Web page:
ruf=mailto:auth-reports@example.com"




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   To publish such a record, the DNS administrator for the Domain Owner
   might create an entry like the following in the appropriate zone file
   (following the conventional zone file format):

     ; DMARC record for the domain example.com

     _dmarc  IN TXT ( "v=DMARC1; p=none; "
                       "rua=mailto:dmarc-feedback@example.com; "
                       "ruf=mailto:auth-reports@example.com" )

A.2.  Per-Message Failure Reports Directed to Third Party

   The Domain Owner from the previous example is maintaining the same
   policy but now wishes to have a third party receive and process the
   per-message failure reports.  Again, not all Receivers will honor
   this request, but those that do may implement additional checks to
   validate that the third party wishes to receive the failure reports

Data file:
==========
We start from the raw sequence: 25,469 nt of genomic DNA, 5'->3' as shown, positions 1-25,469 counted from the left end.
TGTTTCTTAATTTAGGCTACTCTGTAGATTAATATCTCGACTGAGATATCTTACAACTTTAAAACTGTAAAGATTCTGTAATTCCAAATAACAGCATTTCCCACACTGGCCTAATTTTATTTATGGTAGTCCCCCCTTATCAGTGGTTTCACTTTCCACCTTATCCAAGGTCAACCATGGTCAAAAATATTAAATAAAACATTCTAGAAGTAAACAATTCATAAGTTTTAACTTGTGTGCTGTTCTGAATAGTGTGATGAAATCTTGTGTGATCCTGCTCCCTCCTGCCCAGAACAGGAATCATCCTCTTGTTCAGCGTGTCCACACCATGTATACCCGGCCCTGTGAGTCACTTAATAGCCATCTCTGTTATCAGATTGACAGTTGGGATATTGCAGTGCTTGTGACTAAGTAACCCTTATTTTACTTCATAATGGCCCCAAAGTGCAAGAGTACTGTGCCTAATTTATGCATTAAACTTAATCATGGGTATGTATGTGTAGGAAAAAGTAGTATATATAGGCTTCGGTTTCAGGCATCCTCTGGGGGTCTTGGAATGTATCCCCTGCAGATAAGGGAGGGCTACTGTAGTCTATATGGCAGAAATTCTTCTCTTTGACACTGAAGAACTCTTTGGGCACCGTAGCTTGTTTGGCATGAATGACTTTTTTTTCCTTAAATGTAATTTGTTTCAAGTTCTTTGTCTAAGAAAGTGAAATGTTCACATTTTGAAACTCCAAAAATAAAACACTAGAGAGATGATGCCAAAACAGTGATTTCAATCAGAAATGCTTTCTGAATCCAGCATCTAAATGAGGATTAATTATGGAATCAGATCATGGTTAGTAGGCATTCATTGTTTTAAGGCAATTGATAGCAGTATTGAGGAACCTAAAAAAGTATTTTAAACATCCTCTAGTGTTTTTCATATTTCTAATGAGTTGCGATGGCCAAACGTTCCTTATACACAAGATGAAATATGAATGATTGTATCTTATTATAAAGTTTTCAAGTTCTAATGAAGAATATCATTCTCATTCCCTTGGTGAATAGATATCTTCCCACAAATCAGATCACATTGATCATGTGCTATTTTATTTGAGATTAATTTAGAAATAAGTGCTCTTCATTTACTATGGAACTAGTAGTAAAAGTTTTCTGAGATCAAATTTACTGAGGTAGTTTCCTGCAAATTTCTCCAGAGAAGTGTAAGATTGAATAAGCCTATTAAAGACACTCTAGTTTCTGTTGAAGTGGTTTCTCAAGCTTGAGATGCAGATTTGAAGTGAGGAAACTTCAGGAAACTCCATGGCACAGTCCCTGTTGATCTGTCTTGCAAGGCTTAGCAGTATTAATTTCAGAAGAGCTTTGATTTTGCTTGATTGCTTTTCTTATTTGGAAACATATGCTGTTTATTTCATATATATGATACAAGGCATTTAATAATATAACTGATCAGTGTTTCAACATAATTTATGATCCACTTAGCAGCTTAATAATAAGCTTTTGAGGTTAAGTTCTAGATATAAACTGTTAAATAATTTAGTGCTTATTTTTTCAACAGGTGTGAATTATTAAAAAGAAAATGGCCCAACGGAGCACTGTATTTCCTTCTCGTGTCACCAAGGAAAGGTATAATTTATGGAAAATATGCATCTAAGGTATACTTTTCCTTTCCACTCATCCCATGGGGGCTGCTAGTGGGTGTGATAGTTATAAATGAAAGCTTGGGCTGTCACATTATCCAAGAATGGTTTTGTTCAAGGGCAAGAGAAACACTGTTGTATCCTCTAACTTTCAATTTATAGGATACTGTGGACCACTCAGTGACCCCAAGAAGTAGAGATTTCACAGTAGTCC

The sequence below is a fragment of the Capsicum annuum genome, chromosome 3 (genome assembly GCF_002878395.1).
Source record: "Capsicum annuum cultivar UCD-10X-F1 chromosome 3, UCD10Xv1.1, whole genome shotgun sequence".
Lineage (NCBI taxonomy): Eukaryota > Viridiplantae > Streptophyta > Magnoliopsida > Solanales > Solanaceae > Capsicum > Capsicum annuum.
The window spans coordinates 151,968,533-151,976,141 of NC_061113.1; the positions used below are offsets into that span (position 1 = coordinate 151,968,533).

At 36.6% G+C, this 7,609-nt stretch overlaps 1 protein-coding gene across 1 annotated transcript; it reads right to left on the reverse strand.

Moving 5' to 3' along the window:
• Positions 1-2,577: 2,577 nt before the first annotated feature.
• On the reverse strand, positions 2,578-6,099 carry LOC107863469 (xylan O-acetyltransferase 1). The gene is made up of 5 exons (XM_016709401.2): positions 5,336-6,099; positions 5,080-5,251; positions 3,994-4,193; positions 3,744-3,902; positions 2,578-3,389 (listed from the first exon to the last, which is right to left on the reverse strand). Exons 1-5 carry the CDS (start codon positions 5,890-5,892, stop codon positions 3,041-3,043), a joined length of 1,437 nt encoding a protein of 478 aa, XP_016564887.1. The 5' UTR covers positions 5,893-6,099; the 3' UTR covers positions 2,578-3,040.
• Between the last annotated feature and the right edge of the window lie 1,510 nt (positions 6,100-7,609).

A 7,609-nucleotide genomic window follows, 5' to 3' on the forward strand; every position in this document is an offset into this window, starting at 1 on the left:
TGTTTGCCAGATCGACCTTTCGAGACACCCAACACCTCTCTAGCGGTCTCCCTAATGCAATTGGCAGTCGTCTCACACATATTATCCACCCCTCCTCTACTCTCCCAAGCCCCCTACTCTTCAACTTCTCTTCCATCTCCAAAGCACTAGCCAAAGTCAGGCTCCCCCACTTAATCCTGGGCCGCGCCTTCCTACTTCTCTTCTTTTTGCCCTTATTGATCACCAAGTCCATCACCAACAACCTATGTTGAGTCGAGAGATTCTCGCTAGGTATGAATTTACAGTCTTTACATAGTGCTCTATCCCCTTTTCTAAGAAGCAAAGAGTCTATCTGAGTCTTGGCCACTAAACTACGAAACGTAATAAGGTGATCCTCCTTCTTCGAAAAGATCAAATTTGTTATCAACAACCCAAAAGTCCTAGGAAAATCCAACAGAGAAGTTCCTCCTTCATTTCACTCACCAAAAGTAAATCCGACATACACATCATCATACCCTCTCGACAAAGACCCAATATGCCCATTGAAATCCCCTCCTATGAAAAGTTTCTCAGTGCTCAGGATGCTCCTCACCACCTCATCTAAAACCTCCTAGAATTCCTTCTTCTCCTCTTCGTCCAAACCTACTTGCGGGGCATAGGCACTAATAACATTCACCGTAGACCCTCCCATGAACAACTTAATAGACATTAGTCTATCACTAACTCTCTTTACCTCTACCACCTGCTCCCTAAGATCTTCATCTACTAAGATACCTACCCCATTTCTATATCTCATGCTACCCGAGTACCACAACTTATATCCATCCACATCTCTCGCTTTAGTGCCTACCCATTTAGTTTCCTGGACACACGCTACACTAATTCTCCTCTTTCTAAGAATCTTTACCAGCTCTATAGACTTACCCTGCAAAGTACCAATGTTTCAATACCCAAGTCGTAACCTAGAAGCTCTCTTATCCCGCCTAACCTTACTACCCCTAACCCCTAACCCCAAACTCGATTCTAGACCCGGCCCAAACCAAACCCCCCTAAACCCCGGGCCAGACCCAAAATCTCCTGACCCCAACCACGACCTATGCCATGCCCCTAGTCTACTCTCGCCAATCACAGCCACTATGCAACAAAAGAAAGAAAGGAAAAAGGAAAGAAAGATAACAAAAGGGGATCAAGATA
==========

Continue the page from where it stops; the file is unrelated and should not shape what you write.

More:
for this domain.

   The Domain Owner needs to alter its policy record from Appendix A.1
   as follows:

   *  Per-message failure reports should be sent via email to the
      address "auth-reports@thirdparty.example.net" ("ruf=mailto:auth-
      reports@thirdparty.example.net")

   The DMARC policy record might look like this when retrieved using a
   common command-line tool (the output shown would appear on a single
   line but is wrapped here for publication):

     % dig +short TXT _dmarc.example.com.
     "v=DMARC1; p=none; rua=mailto:dmarc-feedback@example.com;
      ruf=mailto:auth-reports@thirdparty.example.net"

   To publish such a record, the DNS administrator for the Domain Owner
   might create an entry like the following in the appropriate zone file
   (following the conventional zone file format):

     ; DMARC record for the domain example.com

     _dmarc IN TXT ( "v=DMARC1; p=none; "
                     "rua=mailto:dmarc-feedback@example.com; "
                     "ruf=mailto:auth-reports@thirdparty.example.net" )








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   Because the address used in the "ruf" tag is outside the
   Organizational Domain in which this record is published, conforming
   Receivers will implement additional checks as described in
   Section 3.2 of this document.  In order to pass these additional
   checks, the third party will need to publish an additional DNS record
   as follows:

   *  Given the DMARC record published by the Domain Owner at
      "_dmarc.example.com", the DNS administrator for the third party